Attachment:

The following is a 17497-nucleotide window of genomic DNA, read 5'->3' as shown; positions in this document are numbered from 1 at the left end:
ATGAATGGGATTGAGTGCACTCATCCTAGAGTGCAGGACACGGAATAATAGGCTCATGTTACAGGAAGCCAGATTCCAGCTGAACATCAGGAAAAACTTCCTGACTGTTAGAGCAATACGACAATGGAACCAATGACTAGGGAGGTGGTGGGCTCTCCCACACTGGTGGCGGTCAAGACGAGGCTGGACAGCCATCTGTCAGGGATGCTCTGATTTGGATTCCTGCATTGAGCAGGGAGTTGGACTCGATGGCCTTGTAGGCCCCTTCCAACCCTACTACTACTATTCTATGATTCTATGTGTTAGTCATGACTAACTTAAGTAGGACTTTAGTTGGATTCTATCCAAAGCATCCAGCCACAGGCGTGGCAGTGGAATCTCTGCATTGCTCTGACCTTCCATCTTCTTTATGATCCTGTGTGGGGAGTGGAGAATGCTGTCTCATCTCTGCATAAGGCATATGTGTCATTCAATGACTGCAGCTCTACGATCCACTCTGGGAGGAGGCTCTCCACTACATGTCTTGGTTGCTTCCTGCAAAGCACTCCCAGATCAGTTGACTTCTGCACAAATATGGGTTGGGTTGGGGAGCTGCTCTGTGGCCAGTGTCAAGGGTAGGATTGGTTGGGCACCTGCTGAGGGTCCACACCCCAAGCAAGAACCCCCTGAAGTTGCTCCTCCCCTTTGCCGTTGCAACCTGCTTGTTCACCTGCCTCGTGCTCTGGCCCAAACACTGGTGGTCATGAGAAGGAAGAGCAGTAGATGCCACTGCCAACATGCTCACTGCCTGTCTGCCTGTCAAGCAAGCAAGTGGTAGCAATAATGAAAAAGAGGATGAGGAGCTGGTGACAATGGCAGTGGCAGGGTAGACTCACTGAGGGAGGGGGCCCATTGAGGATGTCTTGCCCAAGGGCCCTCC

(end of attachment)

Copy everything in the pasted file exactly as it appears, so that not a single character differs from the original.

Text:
The following is a 17497-nucleotide window of genomic DNA, read 5'->3' as shown; positions in this document are numbered from 1 at the left end:
ATGAATGGGATTGAGTGCACTCATCCTAGAGTGCAGGACACGGAATAATAGGCTCATGTTACAGGAAGCCAGATTCCAGCTGAACATCAGGAAAAACTTCCTGACTGTTAGAGCAATACGACAATGGAACCAATGACTAGGGAGGTGGTGGGCTCTCCCACACTGGTGGCGGTCAAGACGAGGCTGGACAGCCATCTGTCAGGGATGCTCTGATTTGGATTCCTGCATTGAGCAGGGAGTTGGACTCGATGGCCTTGTAGGCCCCTTCCAACCCTACTACTACTATTCTATGATTCTATGTGTTAGTCATGACTAACTTAAGTAGGACTTTAGTTGGATTCTATCCAAAGCATCCAGCCACAGGCGTGGCAGTGGAATCTCTGCATTGCTCTGACCTTCCATCTTCTTTATGATCCTGTGTGGGGAGTGGAGAATGCTGTCTCATCTCTGCATAAGGCATATGTGTCATTCAATGACTGCAGCTCTACGATCCACTCTGGGAGGAGGCTCTCCACTACATGTCTTGGTTGCTTCCTGCAAAGCACTCCCAGATCAGTTGACTTCTGCACAAATATGGGTTGGGTTGGGGAGCTGCTCTGTGGCCAGTGTCAAGGGTAGGATTGGTTGGGCACCTGCTGAGGGTCCACACCCCAAGCAAGAACCCCCTGAAGTTGCTCCTCCCCTTTGCCGTTGCAACCTGCTTGTTCACCTGCCTCGTGCTCTGGCCCAAACACTGGTGGTCATGAGAAGGAAGAGCAGTAGATGCCACTGCCAACATGCTCACTGCCTGTCTGCCTGTCAAGCAAGCAAGTGGTAGCAATAATGAAAAAGAGGATGAGGAGCTGGTGACAATGGCAGTGGCAGGGTAGACTCACTGAGGGAGGGGGCCCATTGAGGATGTCTTGCCCAAGGGCCCTCC